Chris Kavan's Movie Review of Heavy Metal in Baghdad

Rating of

Heavy Metal in Baghdad

Bang Your Head - Iraq's Plight Will Drive You Mad
Chris Kavan - wrote on 03/08/09

This eye-opening and entertaining documentary takes an honest and often emotional look into the current Iraq occupation, and how it affects the Iraqi people, the mass exodus of refugees through the eyes of Acrassicauda, billed as the only heavy metal band in Iraq.

Starting in 2003, at a jubilant, if small, concert that Acrassicauda puts on (their last gig in Iraq) and fast forwarding two years later when things have changed. Suroosh Alvi and Eddy Moretti brave the new, dangerous Iraq (as they are putting on flak jackets, they admit what they're doing is suicidal at best, incredibly stupid at worst) they decide to track down the members to see if they're still playing, or even still alive.

The eye-opening part of the documentary is how much of a toll the war has taken on Iraq. The new Democracy has a curfew, a 5-minute time limit on outside gatherings and plenty of damage. The band's former practice space (a store basement) has been bombed, along with all their gear. The surviving members are afraid to grow their hair out for fear of being labeled as too American, and therefore marked for death. Even something as simple as speaking English (for which most of the members have a pretty good grasp of American slang) is a risky venture.

Iraq is a dangerous place, but when asked about the so-called insurgency, the 20-something men, wise beyond their years and looking more like war-weary veterans, they get visibly upset. The American media is reporting propaganda. They don't understand where they are getting their information, but the violence that they see isn't influenced by religion in the least and as they see it, just as many have been hurt by Americans as insurgents.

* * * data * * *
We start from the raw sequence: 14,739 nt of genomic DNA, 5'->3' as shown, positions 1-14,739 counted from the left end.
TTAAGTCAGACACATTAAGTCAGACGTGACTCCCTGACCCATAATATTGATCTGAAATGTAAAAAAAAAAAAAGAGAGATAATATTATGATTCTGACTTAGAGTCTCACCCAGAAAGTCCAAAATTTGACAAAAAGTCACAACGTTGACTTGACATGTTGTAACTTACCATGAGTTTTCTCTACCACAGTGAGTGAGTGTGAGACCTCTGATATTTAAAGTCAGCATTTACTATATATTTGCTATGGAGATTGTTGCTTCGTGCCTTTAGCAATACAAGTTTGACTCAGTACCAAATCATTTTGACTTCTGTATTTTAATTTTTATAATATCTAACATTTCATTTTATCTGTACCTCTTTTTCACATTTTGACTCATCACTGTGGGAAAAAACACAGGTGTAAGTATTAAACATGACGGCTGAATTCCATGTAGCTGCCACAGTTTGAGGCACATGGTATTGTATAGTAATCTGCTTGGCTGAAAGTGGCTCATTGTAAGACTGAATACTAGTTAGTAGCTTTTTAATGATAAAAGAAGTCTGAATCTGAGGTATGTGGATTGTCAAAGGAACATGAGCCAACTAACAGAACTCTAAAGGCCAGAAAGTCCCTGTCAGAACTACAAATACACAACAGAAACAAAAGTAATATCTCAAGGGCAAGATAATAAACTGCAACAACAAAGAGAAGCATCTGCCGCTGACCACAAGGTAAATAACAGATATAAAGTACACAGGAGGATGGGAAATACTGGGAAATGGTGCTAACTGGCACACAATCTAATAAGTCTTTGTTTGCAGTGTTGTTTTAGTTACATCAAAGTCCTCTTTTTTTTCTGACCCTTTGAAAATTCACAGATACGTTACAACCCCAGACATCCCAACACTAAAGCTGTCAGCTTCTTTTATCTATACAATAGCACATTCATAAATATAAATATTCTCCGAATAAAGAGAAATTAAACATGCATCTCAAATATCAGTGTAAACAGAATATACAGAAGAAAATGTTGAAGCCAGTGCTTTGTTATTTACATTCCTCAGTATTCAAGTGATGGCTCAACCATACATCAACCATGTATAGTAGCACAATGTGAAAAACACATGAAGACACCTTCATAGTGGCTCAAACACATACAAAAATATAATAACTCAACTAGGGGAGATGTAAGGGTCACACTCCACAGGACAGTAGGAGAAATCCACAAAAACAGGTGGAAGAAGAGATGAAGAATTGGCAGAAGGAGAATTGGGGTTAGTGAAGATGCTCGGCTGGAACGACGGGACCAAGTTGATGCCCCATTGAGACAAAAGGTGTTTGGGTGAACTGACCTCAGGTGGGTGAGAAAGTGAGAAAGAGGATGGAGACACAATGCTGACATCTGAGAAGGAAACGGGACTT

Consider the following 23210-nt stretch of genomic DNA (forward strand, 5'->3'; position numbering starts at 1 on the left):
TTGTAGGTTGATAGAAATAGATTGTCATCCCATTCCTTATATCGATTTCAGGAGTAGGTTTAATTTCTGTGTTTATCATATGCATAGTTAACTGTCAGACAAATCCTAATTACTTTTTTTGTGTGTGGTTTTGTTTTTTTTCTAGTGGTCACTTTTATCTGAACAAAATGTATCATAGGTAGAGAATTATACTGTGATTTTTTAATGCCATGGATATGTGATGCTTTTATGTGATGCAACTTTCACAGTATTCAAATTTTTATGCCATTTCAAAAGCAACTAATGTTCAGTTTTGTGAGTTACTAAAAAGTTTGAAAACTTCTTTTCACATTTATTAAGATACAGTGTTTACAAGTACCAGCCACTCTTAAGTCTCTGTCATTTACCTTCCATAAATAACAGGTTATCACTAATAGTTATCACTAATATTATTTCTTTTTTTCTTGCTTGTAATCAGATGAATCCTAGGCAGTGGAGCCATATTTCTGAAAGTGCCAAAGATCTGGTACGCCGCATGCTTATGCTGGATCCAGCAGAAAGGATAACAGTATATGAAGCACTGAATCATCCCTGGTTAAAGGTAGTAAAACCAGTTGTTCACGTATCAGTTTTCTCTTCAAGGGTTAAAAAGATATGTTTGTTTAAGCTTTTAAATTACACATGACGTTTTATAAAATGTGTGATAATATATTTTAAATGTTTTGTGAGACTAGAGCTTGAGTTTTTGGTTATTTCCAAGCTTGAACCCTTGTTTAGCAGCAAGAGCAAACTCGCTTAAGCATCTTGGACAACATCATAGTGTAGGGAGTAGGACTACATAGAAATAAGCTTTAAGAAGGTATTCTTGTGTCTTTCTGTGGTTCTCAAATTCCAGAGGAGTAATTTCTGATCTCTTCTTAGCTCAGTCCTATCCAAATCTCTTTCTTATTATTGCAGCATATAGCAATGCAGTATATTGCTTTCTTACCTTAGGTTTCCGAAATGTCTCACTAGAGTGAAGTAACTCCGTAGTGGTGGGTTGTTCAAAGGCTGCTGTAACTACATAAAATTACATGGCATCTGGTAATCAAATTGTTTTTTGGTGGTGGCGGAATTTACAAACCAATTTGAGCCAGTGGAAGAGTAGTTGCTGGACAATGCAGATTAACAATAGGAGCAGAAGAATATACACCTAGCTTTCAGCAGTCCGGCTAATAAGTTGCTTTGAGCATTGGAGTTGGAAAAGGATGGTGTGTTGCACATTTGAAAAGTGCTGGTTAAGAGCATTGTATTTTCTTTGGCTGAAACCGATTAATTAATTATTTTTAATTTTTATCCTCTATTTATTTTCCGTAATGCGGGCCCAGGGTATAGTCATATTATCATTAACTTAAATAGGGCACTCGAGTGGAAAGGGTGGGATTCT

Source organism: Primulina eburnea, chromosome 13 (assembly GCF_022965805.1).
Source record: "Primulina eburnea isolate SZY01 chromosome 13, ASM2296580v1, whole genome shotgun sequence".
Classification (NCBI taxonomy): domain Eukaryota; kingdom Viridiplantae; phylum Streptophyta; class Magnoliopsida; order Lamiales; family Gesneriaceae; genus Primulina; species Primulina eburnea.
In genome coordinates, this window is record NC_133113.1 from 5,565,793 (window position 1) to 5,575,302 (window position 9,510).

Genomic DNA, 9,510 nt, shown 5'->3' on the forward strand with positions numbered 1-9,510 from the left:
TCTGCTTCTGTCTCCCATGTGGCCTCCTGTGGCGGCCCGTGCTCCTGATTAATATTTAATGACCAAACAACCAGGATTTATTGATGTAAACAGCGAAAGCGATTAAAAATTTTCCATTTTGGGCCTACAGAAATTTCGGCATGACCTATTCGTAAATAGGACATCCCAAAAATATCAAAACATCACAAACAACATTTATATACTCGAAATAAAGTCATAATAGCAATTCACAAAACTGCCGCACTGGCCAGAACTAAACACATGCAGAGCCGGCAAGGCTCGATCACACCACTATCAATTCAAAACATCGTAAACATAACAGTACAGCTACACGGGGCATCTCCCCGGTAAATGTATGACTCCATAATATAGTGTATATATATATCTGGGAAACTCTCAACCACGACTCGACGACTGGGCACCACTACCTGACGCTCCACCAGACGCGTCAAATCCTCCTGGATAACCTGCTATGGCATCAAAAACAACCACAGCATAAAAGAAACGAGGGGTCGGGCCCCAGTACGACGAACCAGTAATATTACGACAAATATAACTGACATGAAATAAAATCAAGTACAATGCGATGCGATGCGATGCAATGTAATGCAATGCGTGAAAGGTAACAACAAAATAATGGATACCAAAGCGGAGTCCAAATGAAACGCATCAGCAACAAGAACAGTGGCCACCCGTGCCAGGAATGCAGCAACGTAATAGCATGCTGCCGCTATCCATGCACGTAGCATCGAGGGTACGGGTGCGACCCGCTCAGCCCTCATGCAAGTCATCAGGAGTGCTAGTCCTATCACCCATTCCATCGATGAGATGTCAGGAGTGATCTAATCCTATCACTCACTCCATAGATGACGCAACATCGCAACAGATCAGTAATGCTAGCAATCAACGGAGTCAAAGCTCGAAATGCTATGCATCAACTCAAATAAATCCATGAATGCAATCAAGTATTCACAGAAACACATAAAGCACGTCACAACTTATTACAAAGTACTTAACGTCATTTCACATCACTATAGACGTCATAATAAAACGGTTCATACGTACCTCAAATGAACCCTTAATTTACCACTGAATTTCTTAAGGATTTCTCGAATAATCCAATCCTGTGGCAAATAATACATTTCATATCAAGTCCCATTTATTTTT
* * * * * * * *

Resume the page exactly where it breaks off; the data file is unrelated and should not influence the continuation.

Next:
When they have had enough, the members relocate to Syria. As told, the exodus is in the millions - with many more displaced inside the country as have left. Syria, while safer than Iraq, is no less a prison. Working long hours for little money, no heavy metal scene, and still limited in how they can express themselves, the band lives in cramped, drab quarters, actually pining for life back home.

To sum it up, Acrassicauda biggest fan, a young man named Mike, breaks down the situation: he's being punished for being born in Iraq. The West won't have him, neither will Europe. He wants to travel the world, much like our directors, but because of his birth and current situation, he's trapped. Since Saddam was ousted, the U.S. has let in a handful of Iraqi citizens compared to the million and more Syria has accepted. Most refugees are eventually forced back to Iraq because of a lack of money.

A supplement has a happier ending for our boys in the band. They reach Turkey, which has a much better metal scene, they can wear their hair long, play an actual club, get interviewed many times over and even record a three-song demo. However, it isn't all good. With only a month-long Visa, the boys have to re-apply for permanent refugee status and all the media attention has detracted from their music - they want to be their own band, not just "that band from Iraq". Even after all that has happened, they are still proud to be Iraqis, and will never deny their homeland, even if they never get back.

This was an honest documentary. It wasn't overly political - it seemed to show things from an Iraqi point-of-view, bleak as it is. I'm glad I was able to see this.

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